To be clear: I think the basic notion of letting people in your gaming group know that there some things that you’d rather not have in the game and having an agreed upon way to address issues of upsetting situations is a good one. I just think the path Shanna and Sean are going down is not useful to me or most other groups. It may be great for you, but it’s not for me as a game master.

The biggest problem I have with this document is the choice of words throughout the document. The primary word I am struggling with is “safe.” Numerous times throughout the text, it is stated that everyone at the table should feel “safe.” The dictionary definition of “safe” is “protected from or not exposed to danger or risk.” What is assumed, or a least seems to be, is that describing certain situations or events occurring in the fictional world may cause harm or risk of harm to the people playing at the table. Obviously, that’s not direct physical harm. There is the possibility of physical violence, I suppose. If you have the sense a person at your table may be willing to assault someone as a result of something said at the table, you need to get new friends or don’t play with strangers. The only potential danger then is exposure to psychological harm.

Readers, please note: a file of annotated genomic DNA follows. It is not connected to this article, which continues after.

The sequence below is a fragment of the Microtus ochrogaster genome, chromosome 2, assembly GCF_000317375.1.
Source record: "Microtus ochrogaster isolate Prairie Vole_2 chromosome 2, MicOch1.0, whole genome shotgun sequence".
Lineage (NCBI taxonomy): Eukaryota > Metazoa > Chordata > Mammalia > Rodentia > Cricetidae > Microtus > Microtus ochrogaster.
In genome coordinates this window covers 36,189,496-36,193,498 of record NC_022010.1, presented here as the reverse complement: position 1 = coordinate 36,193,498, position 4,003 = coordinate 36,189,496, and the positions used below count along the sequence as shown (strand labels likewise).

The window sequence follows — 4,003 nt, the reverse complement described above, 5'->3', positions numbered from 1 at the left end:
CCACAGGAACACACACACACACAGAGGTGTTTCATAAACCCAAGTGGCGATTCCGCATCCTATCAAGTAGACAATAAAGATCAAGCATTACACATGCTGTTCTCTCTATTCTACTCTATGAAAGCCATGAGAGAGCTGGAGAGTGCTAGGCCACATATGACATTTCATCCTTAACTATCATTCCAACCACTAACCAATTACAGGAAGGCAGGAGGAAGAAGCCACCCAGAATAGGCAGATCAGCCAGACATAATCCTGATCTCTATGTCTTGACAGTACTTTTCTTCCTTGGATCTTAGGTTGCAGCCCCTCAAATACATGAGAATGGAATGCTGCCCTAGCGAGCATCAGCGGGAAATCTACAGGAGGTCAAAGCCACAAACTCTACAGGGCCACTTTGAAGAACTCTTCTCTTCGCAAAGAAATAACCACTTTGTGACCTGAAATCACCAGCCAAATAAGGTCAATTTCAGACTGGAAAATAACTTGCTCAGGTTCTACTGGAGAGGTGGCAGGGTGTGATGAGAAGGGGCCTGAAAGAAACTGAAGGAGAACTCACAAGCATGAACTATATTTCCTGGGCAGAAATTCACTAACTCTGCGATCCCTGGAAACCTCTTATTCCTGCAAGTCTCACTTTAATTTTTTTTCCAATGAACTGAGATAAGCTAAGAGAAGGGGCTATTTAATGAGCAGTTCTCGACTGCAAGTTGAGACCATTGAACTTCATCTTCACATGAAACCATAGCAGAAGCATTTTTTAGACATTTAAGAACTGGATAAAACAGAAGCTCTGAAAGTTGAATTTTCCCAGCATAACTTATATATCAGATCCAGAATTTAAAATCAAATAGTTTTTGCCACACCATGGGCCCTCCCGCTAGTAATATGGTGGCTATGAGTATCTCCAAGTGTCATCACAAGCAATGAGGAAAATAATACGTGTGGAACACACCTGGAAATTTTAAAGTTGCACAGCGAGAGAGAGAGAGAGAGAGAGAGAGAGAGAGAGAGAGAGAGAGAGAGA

I am aware of how devastating a mental health related issue can be. I have seen and experienced it first hand, and it is horrible. People’s lives are turned upside down and sometimes they die as a result. Psychological damage is not to be discounted or trivialized.

Therefore, if the author’s are suggesting that serious psychological danger is a risk of playing RPG’s then they ought to tell us what those dangers are. They should show us some evidence that playing RPG’s are potentially dangerous and can cause a person to suffer from a debilitating emotional episode. Why have they chosen not to provide this information? Because it isn’t a real issue of actual safety.